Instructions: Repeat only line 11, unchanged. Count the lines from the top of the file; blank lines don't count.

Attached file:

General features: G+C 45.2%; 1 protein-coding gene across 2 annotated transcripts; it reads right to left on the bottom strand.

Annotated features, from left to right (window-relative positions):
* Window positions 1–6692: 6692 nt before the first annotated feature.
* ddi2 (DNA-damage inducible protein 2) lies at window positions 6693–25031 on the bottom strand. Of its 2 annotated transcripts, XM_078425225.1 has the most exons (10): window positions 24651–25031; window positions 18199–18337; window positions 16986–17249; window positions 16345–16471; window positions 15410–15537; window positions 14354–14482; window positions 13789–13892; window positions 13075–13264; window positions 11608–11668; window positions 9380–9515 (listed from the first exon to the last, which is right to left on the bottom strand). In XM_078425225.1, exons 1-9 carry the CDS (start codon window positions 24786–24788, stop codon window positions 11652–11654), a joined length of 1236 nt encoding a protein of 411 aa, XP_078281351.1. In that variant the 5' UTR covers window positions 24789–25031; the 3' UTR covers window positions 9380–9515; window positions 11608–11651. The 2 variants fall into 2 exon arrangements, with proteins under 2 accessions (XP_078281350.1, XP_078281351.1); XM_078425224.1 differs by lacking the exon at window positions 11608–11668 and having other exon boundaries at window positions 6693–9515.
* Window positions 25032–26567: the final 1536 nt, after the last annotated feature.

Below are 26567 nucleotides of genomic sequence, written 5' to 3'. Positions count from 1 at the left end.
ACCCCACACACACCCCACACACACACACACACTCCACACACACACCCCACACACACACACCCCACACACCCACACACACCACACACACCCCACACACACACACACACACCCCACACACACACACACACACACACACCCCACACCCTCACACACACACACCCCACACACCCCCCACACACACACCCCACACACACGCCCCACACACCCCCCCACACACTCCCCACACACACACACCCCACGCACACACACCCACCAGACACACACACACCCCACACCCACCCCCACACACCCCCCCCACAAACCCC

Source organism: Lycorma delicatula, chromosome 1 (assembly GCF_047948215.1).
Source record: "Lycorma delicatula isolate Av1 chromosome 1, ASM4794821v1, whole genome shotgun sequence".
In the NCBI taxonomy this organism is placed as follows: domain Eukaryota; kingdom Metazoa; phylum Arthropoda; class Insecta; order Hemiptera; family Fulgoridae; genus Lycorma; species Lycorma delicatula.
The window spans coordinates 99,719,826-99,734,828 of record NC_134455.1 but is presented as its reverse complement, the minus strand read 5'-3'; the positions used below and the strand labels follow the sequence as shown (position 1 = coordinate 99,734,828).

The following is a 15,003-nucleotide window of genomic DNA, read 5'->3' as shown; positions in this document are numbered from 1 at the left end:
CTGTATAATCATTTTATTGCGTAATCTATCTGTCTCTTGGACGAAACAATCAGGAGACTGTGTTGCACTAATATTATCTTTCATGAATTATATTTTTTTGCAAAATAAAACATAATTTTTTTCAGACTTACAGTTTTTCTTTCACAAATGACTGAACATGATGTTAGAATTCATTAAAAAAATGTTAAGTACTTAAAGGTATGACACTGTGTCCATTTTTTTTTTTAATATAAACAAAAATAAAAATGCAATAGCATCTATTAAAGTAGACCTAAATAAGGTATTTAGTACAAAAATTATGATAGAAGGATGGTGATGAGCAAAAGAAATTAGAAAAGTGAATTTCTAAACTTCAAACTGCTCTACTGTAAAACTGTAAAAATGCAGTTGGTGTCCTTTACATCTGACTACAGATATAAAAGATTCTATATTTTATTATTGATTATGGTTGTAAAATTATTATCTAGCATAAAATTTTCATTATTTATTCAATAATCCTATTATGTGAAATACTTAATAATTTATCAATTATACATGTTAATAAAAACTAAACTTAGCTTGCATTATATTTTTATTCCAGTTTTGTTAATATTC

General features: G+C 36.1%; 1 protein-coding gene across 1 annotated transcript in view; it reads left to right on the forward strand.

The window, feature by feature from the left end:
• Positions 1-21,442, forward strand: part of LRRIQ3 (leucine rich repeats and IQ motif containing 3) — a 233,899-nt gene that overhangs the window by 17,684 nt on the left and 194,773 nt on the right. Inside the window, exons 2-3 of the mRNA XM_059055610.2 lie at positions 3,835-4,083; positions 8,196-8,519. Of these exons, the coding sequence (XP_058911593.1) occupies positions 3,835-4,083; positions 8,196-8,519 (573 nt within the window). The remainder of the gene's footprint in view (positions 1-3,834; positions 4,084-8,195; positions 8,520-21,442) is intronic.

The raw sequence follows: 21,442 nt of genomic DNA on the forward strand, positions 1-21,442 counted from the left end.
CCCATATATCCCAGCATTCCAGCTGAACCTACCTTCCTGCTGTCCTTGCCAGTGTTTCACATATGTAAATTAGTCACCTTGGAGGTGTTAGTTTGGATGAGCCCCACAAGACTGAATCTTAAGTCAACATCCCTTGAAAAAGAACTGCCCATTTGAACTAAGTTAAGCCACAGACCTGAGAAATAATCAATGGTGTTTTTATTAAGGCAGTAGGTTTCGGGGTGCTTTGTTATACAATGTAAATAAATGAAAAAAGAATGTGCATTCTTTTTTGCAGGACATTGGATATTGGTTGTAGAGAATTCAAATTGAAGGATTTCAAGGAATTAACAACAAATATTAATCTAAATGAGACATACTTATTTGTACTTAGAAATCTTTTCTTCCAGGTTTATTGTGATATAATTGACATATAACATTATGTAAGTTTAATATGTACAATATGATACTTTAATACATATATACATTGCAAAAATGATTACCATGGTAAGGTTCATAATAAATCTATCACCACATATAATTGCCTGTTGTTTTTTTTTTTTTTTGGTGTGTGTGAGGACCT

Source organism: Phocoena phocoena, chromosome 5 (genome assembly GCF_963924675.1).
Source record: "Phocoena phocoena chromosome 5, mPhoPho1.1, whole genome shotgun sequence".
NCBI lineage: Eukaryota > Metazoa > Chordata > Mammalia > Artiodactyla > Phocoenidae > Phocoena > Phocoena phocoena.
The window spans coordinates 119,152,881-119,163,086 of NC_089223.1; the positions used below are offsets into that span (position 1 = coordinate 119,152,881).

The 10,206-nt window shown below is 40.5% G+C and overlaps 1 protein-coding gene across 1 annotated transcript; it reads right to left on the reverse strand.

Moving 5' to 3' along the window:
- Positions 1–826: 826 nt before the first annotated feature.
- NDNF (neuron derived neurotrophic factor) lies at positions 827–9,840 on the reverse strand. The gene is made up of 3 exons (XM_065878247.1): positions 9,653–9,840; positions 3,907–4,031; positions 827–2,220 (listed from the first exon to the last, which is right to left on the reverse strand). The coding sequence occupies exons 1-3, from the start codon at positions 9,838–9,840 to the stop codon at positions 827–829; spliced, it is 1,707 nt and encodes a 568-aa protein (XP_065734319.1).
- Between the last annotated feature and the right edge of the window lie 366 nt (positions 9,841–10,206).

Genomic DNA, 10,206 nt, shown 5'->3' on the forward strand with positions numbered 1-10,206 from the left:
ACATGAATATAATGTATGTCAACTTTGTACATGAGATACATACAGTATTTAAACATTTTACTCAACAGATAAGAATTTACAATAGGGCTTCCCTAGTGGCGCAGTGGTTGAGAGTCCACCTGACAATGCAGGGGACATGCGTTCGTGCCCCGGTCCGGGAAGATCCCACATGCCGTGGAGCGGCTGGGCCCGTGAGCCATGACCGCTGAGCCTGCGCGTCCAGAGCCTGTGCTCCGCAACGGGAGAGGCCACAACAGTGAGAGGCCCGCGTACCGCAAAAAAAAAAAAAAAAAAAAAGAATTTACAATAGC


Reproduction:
The window spans coordinates 99,719,826-99,734,828 of record NC_134455.1 but is presented as its reverse complement, the minus strand read 5'-3'; the positions used below and the strand labels follow the sequence as shown (position 1 = coordinate 99,734,828).